The opening part of the ceremony over, another priest-like figure leads the congregation in a hymn. “Power to the people,” they sing, over and over again, until the helicopter, which has so far been hovering over Parliament Square, moves in this direction, the din it makes drowning out the incantation.

All the way from Norfolk

In Trafalgar Square, the police are also everywhere, and the legend ‘Norfolk Constabulary’ on one of the white vans makes it clear that forces have been drafted in from all over the country, at a cost of many millions. Here and there are individuals wearing jackets announcing that they are ‘independent legal observers’ … though what they are meant to be observing and whether they are here at the behest of the police or of XR is not clear.

On top of the plinth under Nelson’s Column three girls keep watch over placards bearing various messages of ecological import. They are very pretty, and everything about them suggests that they have been privately educated. Nearby, a group of young hippies sings along to the accompaniment of a guitar. Something about them suggests privilege, too.

In the middle of the square, everyone is again white. Many of them are dressed in homespun tat; hair tends to be worn long and grey, or in dreadlocks; beards are in favour; going barefoot would seem to be a sign of special virtue; and there is the obligatory female loon suckling her infant in public, a swollen white breast prominently displayed.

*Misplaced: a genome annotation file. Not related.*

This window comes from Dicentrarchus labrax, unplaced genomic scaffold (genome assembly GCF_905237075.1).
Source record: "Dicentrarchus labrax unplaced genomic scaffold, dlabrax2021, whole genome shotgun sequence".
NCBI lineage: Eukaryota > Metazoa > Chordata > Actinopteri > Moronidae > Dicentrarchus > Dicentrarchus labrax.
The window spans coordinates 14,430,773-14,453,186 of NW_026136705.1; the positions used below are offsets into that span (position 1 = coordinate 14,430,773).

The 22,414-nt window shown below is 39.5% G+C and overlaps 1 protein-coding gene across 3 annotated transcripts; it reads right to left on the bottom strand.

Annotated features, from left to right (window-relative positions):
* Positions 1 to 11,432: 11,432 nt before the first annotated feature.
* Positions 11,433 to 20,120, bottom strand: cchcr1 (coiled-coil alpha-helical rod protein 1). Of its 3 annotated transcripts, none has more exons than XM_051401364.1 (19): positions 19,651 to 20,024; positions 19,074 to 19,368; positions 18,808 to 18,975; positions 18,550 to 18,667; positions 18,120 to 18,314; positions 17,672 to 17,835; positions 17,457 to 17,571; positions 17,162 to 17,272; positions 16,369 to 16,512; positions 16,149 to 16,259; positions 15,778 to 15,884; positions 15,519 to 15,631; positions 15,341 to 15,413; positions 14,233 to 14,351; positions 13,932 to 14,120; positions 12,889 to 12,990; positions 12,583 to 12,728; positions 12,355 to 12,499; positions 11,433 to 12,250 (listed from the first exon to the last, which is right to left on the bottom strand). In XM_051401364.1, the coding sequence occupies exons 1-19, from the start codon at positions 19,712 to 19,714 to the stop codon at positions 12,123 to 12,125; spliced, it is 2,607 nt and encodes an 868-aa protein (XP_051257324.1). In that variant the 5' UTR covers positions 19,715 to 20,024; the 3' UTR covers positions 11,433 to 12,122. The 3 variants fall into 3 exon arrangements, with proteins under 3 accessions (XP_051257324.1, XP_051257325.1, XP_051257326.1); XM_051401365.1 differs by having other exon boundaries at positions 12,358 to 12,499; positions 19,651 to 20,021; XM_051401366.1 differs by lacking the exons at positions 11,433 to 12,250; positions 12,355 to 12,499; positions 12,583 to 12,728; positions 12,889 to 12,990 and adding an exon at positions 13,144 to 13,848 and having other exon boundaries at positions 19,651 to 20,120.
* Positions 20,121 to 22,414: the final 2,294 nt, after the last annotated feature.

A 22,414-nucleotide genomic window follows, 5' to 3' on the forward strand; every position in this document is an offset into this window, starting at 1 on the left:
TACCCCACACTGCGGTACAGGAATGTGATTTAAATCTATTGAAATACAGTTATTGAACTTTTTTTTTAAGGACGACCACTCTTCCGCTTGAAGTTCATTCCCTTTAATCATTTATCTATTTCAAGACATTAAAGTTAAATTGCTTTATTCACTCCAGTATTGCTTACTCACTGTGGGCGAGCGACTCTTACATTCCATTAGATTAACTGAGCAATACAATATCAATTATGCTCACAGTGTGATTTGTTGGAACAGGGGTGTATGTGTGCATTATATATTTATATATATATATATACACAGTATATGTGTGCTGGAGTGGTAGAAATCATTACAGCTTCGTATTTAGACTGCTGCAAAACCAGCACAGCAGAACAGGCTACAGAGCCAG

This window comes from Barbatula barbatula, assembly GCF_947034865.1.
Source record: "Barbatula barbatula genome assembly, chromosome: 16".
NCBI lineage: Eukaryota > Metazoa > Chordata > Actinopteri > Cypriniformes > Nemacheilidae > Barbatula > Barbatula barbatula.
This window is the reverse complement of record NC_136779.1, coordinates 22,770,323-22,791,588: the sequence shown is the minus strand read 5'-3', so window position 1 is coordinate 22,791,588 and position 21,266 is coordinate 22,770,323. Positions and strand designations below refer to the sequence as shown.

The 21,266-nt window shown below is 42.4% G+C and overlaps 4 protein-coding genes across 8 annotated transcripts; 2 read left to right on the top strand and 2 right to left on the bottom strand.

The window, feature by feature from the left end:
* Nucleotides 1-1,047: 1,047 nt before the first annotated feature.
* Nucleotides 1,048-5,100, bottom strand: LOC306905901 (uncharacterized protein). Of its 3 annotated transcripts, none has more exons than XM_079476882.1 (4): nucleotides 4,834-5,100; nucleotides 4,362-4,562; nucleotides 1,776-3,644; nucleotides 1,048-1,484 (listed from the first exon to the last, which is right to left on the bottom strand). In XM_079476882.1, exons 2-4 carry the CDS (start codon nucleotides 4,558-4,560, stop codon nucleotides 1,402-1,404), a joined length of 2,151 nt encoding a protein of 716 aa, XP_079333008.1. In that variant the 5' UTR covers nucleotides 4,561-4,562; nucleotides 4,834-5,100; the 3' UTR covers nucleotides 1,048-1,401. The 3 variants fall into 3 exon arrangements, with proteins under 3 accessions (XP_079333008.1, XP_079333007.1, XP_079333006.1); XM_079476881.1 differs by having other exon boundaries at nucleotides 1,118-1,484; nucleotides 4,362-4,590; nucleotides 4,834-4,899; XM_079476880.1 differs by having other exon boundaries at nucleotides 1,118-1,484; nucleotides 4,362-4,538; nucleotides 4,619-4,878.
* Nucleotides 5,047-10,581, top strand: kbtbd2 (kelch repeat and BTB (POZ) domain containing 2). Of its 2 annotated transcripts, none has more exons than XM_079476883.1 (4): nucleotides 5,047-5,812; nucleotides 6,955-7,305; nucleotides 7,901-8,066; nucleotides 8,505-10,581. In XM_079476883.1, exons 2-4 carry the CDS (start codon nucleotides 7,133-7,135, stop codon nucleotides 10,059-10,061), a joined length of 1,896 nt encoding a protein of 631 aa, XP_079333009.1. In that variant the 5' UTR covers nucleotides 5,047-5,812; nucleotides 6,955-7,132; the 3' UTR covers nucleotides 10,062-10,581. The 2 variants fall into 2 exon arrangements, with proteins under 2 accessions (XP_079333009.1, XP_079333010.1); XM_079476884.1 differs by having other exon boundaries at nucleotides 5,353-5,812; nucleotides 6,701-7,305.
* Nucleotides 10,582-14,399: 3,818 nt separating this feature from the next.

Someone with a loudspeaker urges those present to form ‘affinity groups’ in which vital environmental issues can be discussed. Two other people hug each other in a prolonged embrace of ecologically-inspired love.

It occurs to me that I am witnessing a neo-pagan festival of a vaguely Celtic nature. A festival, it would seem, for the white middle classes with time on their hands. “Where are you guys from?” says one pilgrim to another, asking just the question that was on my mind. “Winchester,” answers the man. And wherever I look, there are clownish figures who, I suspect, hail mainly from the prosperous home counties and who appear to be untroubled by the demands of ordinary employment.

Back to Hampshire

By now it’s five o’clock, and like me, many of the XR people are thinking of returning home after a fun day-trip. The same congregation is still assembled at the north end of Whitehall, and as I pass them they strike up with a soul song. “Bring me your broken heart, that I may share your sorrow too,” they chant, time and time again. In front of me two girls dressed for the hippy trail and speaking with posh accents are heading back home … to Hampshire, perhaps, there to ask Daddy for an increase in their allowances; because all this protesting is terribly expensive.

* * * * *

Walking across Green Park while the helicopter buzzed infuriatingly overhead, I reflected that the madness of Extinction Rebellion is only relative. Because at the very end of the premiership of the unspeakable Theresa May, Parliament blithely enacted a law which, if implemented, will also bring about zero carbon emissions and therefore the destruction of the economy; not by 2025 as XR wants, but by 2050. In other words, Parliament entirely accepts the same religion as Extinction Rebellion, and differs only in wishing to enforce the observance of it with slightly less zeal. The difference is merely that between mad … and very mad.

Which reminds me. It being well past six o-clock, it’s time for a stiff G&T and an hour or so at the grand piano. Not a bad combo; and a way, of sorts, to preserve the few remaining shreds of my sanity. Plus, for today at any rate, the helicopter has gone. God be praised!